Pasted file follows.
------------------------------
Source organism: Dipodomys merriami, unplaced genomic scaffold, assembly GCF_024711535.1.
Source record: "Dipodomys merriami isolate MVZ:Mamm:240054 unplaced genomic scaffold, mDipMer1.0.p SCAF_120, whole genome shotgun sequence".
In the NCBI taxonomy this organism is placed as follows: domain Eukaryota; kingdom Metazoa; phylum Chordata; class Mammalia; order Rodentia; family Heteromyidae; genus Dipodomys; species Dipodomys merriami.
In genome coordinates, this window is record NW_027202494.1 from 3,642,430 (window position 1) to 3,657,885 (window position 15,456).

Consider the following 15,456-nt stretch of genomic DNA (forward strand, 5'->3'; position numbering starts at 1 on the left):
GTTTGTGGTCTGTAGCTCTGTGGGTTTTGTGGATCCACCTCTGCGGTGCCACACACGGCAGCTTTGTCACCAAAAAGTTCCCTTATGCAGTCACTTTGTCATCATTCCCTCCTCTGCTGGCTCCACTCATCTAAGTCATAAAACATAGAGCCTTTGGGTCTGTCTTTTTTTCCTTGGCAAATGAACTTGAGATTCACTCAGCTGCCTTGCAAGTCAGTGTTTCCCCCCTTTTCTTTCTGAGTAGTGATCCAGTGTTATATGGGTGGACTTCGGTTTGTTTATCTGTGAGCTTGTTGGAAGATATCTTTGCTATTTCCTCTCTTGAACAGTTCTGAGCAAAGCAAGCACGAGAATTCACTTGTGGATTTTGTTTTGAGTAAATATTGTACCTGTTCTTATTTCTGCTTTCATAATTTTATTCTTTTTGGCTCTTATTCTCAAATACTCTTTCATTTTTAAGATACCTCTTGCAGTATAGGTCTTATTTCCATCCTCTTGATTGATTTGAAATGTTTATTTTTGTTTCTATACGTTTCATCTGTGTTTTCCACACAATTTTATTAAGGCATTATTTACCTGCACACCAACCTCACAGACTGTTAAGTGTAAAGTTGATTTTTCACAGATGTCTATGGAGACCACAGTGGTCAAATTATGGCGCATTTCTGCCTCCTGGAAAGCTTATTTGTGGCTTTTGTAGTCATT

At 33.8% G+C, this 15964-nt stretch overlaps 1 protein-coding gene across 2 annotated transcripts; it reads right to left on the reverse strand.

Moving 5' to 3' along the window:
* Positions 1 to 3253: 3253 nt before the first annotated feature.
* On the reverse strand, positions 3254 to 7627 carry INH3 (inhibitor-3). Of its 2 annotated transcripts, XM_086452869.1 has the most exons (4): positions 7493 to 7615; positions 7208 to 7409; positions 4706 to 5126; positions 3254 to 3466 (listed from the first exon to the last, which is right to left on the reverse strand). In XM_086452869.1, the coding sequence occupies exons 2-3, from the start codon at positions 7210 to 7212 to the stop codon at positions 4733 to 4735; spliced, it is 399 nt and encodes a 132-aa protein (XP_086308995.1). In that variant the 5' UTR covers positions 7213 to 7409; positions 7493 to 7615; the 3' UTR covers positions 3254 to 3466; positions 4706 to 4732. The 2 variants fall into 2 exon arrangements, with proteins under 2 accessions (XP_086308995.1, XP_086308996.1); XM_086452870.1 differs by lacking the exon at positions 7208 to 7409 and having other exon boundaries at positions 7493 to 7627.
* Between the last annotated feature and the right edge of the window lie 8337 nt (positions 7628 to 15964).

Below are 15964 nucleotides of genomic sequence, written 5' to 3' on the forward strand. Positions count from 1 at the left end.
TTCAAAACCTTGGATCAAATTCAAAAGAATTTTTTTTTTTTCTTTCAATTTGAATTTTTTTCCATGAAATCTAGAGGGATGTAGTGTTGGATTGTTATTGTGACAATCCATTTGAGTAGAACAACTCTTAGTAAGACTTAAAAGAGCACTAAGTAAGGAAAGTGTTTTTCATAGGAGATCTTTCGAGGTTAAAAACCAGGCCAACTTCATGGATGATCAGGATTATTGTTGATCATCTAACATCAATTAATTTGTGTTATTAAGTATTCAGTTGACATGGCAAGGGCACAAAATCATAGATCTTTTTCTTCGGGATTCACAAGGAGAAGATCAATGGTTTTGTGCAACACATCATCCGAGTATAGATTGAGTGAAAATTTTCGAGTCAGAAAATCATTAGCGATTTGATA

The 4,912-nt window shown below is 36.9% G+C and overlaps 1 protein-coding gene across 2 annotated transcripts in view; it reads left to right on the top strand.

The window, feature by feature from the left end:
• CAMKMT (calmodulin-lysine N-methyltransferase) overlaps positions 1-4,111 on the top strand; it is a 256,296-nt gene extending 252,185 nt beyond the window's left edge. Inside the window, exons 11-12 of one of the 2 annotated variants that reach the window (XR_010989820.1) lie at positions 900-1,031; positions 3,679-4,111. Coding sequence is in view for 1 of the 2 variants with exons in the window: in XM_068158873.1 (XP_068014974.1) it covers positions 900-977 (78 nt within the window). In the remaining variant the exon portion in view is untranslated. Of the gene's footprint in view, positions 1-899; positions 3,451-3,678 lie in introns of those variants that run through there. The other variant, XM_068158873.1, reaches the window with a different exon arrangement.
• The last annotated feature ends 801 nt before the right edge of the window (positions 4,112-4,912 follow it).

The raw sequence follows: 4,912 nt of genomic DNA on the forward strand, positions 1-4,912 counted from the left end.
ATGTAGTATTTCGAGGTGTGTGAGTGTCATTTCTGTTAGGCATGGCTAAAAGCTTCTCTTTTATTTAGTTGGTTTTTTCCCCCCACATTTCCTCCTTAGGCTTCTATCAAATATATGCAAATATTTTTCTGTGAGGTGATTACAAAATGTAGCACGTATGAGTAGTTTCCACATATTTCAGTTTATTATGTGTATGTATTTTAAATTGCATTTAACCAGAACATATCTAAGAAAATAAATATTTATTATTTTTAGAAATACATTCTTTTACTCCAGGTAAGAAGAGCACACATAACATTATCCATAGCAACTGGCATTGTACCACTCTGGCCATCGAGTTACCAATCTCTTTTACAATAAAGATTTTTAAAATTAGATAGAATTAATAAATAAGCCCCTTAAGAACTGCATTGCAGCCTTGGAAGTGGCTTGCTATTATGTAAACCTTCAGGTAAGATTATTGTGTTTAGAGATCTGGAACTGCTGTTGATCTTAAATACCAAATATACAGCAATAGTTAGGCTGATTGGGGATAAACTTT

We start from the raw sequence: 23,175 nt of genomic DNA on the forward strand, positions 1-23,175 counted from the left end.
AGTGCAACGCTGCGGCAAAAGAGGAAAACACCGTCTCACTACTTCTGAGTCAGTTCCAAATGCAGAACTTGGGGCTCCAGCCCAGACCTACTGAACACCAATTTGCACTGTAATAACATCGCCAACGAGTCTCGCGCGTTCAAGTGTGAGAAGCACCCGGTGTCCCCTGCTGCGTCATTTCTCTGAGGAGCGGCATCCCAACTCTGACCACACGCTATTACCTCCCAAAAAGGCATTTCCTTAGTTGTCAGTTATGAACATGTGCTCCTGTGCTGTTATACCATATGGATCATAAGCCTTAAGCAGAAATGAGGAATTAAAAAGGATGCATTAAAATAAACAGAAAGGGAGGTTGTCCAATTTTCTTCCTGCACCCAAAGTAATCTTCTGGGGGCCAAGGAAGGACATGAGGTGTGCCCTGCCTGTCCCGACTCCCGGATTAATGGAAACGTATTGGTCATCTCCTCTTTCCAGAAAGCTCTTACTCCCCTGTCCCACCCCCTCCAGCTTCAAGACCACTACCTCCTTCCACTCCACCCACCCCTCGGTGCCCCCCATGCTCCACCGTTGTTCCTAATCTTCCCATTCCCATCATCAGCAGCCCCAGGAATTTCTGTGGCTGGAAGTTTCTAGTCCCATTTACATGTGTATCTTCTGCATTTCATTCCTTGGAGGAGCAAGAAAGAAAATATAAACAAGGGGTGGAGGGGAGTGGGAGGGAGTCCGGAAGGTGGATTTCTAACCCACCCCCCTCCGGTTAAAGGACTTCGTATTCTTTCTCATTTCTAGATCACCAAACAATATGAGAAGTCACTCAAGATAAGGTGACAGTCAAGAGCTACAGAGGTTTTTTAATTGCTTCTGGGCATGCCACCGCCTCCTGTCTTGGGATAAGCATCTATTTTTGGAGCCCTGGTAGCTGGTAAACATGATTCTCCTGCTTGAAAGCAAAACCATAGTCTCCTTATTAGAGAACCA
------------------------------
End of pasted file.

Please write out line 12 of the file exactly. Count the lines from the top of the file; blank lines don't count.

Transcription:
Below are 15964 nucleotides of genomic sequence, written 5' to 3' on the forward strand. Positions count from 1 at the left end.